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La Provence is home to a number of Mangalitsa Pigs, a wonderful, inquisitive species that produces a heavily marbled cut. Originally bred in the early 1800s, the meat of the Mangalitsa is ideal for curing and drying to produce varieties of speck like bacon and prosciutto. The fresh cuts are marbled with monounsaturated fat (also found in avocados and nuts), a healthier alternative to the trans fats found in most store bought pork.

The property's hens also supply the restaurant with eggs, which we especially like to show off during throughout Sunday brunch.




La Provence aims to provide the highest quality produce available through the harvesting of a wide variety of crops grown directly on the property. This program helps ensure freshness and nutritional quality without the use of preservatives. The garden contains a slew of vegetable beds, a strawberry patch that doubles as a pumpkin patch during the fall, blueberry bushes and an orchard lined with citrus, fig and pear trees.

The fig trees produce bushels of figs each spring and summer which are roasted under our lacquered duckling, placed atop our country ham and herbed goat cheese flatbread, or even laid out for guests in front the restaurant following especially abundant harvests. Herbs and lettuces are hand picked daily ensuring every salad or garnish has uncompromising quality.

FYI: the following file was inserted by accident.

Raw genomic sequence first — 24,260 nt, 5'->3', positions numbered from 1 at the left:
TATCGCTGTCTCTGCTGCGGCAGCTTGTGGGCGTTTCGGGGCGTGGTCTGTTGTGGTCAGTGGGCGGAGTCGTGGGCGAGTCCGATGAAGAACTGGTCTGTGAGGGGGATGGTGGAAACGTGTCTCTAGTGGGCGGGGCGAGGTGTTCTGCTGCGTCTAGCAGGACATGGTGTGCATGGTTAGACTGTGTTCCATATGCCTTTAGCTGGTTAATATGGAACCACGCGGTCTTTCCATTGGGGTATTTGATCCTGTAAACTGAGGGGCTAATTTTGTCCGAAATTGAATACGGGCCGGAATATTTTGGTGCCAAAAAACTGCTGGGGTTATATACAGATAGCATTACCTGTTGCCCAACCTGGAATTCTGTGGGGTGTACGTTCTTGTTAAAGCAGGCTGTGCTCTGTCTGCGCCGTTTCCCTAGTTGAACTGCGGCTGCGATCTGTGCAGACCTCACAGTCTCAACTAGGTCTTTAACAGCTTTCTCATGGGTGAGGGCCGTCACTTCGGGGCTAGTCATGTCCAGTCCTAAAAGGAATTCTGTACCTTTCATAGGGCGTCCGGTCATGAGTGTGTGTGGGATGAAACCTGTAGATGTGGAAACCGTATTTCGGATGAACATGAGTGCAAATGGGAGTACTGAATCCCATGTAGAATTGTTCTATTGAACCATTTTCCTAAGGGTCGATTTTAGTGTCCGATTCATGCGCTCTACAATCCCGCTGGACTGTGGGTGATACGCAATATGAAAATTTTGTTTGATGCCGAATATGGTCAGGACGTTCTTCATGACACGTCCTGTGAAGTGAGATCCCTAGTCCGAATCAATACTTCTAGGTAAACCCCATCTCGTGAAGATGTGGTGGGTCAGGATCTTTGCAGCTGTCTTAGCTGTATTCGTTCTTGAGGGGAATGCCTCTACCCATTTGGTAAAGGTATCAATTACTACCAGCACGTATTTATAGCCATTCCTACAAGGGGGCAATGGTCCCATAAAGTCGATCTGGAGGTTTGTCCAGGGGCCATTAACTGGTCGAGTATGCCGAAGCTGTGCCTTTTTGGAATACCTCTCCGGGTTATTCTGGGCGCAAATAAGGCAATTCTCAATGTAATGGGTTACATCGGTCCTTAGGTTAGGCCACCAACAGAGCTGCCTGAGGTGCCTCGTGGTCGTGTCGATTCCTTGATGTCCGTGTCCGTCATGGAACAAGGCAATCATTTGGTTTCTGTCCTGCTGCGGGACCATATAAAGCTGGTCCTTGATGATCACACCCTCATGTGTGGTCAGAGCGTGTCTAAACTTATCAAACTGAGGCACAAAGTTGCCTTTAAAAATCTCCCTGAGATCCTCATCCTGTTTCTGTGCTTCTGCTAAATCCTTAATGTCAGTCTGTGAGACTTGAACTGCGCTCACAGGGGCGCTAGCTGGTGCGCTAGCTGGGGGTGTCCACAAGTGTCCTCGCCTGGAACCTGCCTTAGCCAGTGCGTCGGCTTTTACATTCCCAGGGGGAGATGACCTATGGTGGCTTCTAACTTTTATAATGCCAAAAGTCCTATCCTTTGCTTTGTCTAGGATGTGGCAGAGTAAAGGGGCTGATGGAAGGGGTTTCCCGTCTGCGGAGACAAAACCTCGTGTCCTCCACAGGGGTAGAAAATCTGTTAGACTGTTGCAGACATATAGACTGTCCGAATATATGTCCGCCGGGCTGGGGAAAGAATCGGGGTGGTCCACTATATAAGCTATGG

La Provence shares real estate with several beehives, allowing the restaurant the ability to harvest honey. To ensure the safety of guests, the hives are housed on the far end of the property. But for interested parties, a quaint sitting area near the hives is available to quietly observe the bees journey back and forth from the goldenrod patches, the main source of nectar and pollen for the bees. The goldenrod helps the bees produce a dark, rich honey full of flavor and aroma, which in some cultures is said to bring good luck and fortune.

During the warmer seasons 300,000 bees will stock up their honey as a source of nutrients in order to survive the winter. The property only takes a portion of the harvest, making sure to leave enough for the bees to endure the winter. Honey accompanies desserts, sweetens up hot tea, and is used as yet another locally grown ingredient in our kitchen. Andy Leonard, a local beekeeper and member of the Louisiana Beekeepers Association, maintains the hives for La Provence and conducts the fall harvest.